Tayo, also known as "patois de Saint-Louis", is a French-based Creole spoken in New Caledonia. It is the community language of one village, Saint-Louis, which is situated approximately 17 kilometres from the capital Noumea.
From 1860 Saint-Louis was a Marist mission that attracted groups of Melanesians speaking a number of mutually incomprehensible languages to the mission schools or seminary. Saint-Louis was also an important agricultural centre and the Marists were noted for their production of sugar and rum. Workers from various ethnic and social backgrounds, including people from Vanuatu, French Polynesia, Réunion island in the Indian Ocean, India, Malaysia, Java (Indonesia) and as far away as West Africa and the West Indies, as well thousands of French convicts worked the land in and around the mission.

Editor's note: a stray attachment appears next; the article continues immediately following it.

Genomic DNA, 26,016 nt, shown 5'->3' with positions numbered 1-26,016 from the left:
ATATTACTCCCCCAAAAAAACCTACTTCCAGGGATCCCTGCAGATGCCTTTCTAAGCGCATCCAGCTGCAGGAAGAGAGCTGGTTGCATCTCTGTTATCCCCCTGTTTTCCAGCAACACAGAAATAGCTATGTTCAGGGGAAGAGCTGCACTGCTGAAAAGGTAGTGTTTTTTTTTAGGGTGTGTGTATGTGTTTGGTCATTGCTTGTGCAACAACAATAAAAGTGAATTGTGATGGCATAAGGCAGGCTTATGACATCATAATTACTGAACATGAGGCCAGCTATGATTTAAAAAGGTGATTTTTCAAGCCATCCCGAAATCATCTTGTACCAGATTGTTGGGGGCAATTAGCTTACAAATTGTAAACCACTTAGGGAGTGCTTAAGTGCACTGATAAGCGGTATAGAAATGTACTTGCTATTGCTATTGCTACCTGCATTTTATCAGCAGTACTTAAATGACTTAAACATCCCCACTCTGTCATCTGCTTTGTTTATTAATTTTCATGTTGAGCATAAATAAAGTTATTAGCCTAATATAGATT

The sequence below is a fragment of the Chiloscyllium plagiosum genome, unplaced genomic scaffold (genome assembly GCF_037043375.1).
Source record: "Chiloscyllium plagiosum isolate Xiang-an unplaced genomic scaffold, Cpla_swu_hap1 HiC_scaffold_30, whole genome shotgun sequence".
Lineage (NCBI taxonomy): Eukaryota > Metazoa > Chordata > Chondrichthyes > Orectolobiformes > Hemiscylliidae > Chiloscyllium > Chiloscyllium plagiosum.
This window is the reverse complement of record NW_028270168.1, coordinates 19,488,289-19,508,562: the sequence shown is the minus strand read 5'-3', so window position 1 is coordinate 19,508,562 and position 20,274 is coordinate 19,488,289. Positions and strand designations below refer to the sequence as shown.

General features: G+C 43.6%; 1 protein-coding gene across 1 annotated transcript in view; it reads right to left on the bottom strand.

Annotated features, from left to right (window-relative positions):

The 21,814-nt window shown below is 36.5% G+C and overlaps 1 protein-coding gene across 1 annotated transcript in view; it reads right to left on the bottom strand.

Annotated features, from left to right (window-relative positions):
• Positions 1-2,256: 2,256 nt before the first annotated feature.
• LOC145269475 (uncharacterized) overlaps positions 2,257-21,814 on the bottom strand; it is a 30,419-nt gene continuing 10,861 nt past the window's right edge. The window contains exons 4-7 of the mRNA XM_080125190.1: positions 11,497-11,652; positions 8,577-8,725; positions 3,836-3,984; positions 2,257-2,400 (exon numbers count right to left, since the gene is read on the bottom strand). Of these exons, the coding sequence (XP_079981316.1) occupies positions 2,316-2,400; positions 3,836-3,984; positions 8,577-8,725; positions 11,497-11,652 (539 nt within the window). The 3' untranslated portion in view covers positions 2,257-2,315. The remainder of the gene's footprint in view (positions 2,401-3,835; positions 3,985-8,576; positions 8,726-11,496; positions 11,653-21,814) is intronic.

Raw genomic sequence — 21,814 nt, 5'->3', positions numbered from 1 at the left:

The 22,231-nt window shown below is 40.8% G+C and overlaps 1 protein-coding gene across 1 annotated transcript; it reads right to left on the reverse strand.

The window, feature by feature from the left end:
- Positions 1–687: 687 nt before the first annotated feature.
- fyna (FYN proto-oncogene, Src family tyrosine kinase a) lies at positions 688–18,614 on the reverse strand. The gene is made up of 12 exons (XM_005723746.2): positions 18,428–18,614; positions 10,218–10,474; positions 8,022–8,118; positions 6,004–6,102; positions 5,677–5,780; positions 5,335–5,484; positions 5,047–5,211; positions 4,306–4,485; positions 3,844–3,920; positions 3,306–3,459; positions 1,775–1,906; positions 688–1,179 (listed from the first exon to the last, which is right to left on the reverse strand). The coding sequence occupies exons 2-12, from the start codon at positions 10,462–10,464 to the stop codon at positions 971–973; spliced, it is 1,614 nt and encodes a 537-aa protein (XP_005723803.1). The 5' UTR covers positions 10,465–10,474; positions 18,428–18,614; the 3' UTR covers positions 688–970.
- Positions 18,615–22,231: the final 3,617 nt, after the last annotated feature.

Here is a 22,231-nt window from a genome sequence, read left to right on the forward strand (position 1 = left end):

Tayo emerged by about 1920 out of a need for a language of inter-ethnic communication. Its lexicon is drawn mainly from French (the French of the Marists, of the convicts and possibly from the varieties of Reunion creole spoken by the planters and indentured workers who came into contact with the Kanaks of Saint-Louis). Its grammar and syntax are strongly influenced by the Melanesian languages of the early inhabitants but structures also have congruence with varieties of French and, to some extent, with Reunion creole.